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Now that the ISD 197 school board election is over and campaign finance reports are in, we can look at how much candidates spend on this election. (Note: These numbers were updated on Dec. 12, 2021. See details below.)
Here’s how much each candidate spent:
For a little bit of context, we also went back to the last contested school board election in 2015 to see what candidates spent:
Diving Into the Numbers
Here are a few stats and observations about this year’s spending:
- Total spending:
$11,699$12,031 in 2021, compared to $8,840 in 2015.
- Average amount spent:
$1,170$1,203 in 2021, compared to $982 in 2015.
- Incumbent advantage: Conventional wisdom holds that incumbents have an inherent advantage. That appears true in 2015 where all three incumbents won, two of them without spending anything. But it’s less true in 2021, where one incumbent won and one lost, but both spent about the same. (Note on incumbent spending: They are often able to spend less by re-using campaign material from previous runs. For example, John Chandler didn’t report any spending on signs in 2021, but he did have signs, likely leftover from previous runs.)
- Does money win: Another typical question is if spending more means winning more. In 2021, the two candidates who spent the most won. But money isn’t always the biggest factor. In both 2015 and 2021, the candidate who spent the most didn’t get the most votes (while Brian McDougall finished sixth in 2015, missing out on a seat by two spots, Jon Vaupel finished third in 2021 and won a seat). Incumbency likely plays a part as well, with big incumbent wins in 2015 and Marcus Hill managed to spend less than others and still win in 2021. While spending more money doesn’t guarantee a win, for non-incumbents, they have to spend enough to compete.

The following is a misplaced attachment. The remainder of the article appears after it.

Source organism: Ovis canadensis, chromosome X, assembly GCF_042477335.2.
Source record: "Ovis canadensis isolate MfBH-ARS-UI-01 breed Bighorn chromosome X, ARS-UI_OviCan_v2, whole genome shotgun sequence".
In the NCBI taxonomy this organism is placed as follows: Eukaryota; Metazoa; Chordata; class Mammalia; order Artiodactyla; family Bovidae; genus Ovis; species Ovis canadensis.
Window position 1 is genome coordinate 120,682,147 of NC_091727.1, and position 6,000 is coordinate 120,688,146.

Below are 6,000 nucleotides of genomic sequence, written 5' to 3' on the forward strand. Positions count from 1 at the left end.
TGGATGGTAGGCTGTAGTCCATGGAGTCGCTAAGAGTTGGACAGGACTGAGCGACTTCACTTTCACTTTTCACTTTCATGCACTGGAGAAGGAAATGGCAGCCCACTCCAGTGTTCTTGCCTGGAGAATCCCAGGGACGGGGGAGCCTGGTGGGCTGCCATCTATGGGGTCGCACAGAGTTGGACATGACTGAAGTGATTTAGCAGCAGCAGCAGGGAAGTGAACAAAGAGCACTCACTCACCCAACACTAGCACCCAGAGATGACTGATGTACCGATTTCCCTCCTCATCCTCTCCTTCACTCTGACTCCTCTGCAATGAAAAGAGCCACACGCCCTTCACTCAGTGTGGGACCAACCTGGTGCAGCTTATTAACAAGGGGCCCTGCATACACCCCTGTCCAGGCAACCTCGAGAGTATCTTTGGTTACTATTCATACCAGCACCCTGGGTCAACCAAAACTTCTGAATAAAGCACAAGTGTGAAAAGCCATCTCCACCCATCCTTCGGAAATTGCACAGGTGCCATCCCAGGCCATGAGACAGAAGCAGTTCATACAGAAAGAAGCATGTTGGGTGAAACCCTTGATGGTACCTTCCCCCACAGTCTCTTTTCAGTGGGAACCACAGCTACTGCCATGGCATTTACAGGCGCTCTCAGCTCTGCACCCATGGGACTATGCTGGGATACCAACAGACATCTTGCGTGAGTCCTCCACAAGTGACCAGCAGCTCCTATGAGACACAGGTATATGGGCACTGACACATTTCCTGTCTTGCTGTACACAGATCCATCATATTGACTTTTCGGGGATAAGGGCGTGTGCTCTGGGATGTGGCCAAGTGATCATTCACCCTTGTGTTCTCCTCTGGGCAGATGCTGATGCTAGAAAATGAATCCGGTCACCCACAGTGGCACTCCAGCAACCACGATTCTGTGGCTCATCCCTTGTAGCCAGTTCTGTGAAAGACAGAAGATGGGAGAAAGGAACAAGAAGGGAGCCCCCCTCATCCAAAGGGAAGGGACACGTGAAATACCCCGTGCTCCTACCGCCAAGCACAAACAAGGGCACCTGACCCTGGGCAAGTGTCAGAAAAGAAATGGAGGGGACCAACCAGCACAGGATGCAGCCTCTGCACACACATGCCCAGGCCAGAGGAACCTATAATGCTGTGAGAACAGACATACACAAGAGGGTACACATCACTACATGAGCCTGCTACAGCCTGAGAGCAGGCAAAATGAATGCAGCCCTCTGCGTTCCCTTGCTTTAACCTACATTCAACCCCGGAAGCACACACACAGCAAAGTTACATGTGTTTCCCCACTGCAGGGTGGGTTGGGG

- Vote Yes: The Vote Yes campaign supporting the levy renewal spent
$1,391$7,589. They had more than $7,000 leftover from the previous election and with new donations have nearly $8,400$2,800 in cash on hand for the next election. There was no organized vote no campaign that we’re aware of.
- Our analysis of campaign spending in the ISD 197 school board election is based on public campaign finance reports. We’re limited to what candidates actually report. Also, these reports can be confusing for everyone, so it’s possible we’ve confused some of the numbers.
- Candidates are not required to report spending less than $750, so in cases where we list $0, candidates could have spent up to $750.
- Some candidates filed incomplete reports.
Stephanie Auran and Robert Reese both failed to file the certificate of filing, which affirms they’ve filed all required paperwork. Reese reported through November 5, so he’s likely reported everything but just didn’t do the certificate of filing. Auran only reported through October 6, so it’s unclear if she didn’t have contributions/expenses after that date or if she just didn’t do the certificate of filing.Likewise, 2015 reports don’t include a certificate of filing for Stephen Hoffman and Anthony Remmick. Dec. 12, 2021 Update: Soon after this article ran, both Auran and Reese filed their missing paperwork. Auran’s spending increased from $802 to $1,134, while Reese’s remained unchanged. The Vote Yes campaign also filed additional paperwork, showing more than $6,000 in additional spending.
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